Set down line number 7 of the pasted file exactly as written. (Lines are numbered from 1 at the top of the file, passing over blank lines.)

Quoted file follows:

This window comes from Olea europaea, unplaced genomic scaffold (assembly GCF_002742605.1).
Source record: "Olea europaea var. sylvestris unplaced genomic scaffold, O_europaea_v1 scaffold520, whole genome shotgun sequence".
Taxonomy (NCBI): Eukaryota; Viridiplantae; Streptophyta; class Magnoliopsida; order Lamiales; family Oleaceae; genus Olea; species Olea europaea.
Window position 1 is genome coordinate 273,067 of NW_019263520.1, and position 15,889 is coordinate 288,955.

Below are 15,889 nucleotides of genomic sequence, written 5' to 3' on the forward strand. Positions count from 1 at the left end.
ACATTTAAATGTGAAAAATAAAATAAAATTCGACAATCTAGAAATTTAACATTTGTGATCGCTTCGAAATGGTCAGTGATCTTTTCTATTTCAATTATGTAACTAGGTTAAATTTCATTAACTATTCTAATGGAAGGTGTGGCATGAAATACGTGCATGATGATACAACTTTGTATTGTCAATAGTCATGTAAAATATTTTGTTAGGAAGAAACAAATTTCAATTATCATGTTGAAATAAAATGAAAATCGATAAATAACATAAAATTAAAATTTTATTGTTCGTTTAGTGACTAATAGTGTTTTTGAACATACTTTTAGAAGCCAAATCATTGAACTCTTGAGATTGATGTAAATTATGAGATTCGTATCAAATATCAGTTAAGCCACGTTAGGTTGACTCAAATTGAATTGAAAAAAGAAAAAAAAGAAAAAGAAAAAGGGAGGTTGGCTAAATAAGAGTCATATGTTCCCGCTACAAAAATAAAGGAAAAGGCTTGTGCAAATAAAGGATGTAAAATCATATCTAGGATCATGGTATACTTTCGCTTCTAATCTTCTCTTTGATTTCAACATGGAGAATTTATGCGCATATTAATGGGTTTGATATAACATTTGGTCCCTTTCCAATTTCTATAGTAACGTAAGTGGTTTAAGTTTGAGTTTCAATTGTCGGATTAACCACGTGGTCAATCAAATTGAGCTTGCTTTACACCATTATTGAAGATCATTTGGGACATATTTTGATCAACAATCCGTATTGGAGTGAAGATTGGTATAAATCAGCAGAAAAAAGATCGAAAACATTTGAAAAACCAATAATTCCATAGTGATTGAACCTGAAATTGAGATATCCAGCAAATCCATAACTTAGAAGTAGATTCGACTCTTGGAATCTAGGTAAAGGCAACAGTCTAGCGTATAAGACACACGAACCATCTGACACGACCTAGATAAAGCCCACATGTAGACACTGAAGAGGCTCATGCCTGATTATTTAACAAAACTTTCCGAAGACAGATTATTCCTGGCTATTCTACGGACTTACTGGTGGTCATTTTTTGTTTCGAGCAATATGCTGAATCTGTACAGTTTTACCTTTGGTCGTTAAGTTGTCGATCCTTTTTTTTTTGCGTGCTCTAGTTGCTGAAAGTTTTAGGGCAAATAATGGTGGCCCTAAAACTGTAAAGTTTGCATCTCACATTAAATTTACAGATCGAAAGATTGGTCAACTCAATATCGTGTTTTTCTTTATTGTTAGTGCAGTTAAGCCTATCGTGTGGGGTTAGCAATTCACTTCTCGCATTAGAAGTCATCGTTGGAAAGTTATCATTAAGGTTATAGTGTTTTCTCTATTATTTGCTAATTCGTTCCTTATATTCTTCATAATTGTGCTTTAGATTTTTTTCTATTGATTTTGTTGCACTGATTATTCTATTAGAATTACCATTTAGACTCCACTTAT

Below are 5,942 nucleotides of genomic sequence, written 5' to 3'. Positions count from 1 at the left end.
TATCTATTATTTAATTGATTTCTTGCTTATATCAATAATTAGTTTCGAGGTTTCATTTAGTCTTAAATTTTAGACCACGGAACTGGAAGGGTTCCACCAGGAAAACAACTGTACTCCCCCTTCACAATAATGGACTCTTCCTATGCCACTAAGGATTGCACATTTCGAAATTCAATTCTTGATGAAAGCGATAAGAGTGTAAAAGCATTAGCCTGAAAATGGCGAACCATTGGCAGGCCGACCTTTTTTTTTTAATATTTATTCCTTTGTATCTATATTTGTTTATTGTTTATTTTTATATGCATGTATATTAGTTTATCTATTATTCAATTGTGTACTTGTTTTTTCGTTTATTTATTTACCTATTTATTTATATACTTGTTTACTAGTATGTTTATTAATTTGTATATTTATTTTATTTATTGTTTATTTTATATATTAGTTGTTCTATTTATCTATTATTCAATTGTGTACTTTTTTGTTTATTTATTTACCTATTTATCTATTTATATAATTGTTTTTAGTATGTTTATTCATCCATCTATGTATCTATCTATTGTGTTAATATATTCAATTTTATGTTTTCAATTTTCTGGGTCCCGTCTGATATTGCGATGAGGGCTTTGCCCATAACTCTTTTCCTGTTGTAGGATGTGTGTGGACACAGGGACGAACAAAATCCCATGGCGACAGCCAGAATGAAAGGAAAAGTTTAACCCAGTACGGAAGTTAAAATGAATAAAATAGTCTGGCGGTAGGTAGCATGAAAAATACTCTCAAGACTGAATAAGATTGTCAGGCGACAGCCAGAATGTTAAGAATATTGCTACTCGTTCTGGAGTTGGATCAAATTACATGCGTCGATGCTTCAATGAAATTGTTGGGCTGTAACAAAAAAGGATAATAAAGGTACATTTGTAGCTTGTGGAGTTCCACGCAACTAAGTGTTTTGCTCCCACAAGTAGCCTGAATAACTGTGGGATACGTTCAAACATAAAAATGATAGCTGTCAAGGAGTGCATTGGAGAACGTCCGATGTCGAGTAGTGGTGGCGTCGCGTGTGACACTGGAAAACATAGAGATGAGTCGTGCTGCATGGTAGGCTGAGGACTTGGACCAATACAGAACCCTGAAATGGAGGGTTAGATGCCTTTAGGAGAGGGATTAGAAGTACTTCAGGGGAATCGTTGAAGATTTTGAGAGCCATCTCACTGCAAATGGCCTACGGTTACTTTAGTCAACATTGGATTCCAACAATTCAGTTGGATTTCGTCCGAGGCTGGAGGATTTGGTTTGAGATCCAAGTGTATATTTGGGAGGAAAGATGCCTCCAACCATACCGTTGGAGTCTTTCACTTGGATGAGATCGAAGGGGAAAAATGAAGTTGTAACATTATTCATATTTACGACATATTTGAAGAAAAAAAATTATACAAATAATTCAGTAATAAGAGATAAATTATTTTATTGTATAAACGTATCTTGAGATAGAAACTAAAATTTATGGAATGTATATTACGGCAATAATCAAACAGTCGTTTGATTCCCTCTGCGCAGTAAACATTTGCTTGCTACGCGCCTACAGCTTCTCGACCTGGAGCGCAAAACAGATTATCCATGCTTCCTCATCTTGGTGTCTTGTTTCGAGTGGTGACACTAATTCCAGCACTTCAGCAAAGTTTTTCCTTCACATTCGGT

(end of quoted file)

Below are 5,942 nucleotides of genomic sequence, written 5' to 3'. Positions count from 1 at the left end.